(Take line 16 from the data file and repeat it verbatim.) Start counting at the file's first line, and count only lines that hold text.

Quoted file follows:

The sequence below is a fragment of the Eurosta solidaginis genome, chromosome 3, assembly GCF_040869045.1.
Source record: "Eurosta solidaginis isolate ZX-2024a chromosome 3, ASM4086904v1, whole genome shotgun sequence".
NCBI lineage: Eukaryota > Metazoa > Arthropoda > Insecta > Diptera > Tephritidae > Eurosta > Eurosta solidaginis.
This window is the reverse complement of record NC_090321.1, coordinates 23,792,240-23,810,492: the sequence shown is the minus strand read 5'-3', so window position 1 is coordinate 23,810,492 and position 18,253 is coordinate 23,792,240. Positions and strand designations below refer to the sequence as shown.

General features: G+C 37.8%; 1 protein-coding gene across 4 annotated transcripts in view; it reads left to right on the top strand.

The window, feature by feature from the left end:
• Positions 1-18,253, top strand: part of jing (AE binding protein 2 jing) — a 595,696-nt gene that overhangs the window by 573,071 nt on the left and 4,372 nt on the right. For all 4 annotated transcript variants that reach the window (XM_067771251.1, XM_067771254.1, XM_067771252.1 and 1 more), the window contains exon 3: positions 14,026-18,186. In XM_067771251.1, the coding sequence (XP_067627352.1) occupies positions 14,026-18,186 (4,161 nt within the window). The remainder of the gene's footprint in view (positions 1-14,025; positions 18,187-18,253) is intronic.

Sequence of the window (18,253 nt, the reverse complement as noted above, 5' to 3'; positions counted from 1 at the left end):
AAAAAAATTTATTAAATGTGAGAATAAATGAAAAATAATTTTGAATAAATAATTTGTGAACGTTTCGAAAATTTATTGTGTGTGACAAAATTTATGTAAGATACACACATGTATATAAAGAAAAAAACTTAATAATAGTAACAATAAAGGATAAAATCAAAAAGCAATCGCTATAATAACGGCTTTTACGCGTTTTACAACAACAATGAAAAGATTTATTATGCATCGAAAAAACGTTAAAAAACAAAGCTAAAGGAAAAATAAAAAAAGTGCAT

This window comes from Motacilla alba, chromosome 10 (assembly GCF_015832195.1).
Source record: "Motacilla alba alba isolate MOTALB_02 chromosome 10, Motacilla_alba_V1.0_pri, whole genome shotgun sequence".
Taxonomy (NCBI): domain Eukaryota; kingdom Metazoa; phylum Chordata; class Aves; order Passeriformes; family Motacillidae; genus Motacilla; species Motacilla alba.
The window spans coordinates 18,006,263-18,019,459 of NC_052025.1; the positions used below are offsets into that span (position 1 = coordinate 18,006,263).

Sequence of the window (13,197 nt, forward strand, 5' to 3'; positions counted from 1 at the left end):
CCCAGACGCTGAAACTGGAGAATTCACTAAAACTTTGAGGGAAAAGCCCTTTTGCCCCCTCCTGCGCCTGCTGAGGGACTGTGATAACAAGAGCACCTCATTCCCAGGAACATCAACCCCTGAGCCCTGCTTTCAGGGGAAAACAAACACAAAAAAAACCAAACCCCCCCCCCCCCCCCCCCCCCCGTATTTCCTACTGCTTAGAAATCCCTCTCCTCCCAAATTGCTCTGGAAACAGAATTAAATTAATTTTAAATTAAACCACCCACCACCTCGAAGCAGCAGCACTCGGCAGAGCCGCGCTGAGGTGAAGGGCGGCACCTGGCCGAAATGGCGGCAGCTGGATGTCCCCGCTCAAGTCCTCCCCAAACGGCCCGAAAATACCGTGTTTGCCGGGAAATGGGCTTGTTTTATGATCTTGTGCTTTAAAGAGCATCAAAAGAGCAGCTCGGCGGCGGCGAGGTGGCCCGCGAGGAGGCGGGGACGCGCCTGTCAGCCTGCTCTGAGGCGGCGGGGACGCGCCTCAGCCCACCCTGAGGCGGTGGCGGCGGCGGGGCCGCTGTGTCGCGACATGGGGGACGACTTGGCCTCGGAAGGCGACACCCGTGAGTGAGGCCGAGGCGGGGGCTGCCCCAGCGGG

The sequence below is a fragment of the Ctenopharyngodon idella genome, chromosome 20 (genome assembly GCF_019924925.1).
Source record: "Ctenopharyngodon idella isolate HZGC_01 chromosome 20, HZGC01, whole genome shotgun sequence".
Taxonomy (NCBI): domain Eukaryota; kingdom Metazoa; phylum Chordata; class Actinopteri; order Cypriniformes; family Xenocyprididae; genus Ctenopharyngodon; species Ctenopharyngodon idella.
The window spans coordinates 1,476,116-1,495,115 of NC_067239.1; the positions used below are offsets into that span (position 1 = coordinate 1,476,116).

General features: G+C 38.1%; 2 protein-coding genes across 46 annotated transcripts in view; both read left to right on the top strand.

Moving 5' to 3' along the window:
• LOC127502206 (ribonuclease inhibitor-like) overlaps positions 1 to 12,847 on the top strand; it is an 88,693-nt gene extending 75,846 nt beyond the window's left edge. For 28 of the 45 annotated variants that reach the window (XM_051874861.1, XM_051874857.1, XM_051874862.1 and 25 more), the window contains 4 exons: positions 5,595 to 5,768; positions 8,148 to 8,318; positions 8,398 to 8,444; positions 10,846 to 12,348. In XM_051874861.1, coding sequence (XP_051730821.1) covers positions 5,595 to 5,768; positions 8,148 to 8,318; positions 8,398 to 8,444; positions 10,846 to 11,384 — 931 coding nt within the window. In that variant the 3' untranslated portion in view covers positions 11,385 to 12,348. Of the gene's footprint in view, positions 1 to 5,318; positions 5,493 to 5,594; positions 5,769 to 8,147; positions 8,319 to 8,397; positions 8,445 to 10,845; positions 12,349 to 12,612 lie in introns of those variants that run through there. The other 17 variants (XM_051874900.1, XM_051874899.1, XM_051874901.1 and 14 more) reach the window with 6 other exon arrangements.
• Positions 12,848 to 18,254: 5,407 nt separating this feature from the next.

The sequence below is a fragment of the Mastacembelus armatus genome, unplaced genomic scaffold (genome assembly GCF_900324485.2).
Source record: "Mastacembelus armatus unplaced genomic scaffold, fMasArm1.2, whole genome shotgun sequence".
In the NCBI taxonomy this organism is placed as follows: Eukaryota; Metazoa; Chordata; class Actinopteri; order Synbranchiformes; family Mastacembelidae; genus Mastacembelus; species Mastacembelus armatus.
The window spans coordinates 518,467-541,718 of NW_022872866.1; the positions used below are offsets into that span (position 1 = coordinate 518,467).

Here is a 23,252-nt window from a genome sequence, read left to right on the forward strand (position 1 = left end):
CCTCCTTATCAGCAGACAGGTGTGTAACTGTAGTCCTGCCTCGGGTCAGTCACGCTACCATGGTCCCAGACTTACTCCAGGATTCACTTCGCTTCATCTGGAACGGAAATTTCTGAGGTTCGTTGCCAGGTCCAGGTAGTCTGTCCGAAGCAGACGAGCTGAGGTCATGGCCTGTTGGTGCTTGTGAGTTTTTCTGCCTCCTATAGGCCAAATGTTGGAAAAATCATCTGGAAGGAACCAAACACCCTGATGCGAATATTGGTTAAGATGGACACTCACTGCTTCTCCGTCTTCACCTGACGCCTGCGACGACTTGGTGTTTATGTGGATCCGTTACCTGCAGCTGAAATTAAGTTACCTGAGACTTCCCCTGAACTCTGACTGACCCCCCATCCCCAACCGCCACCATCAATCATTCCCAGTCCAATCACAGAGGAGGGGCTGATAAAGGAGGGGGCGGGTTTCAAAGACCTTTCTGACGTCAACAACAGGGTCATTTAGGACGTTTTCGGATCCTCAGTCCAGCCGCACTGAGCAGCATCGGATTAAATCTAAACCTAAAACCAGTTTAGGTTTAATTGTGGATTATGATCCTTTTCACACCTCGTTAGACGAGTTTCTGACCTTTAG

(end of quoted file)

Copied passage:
The sequence below is a fragment of the Ctenopharyngodon idella genome, chromosome 20 (genome assembly GCF_019924925.1).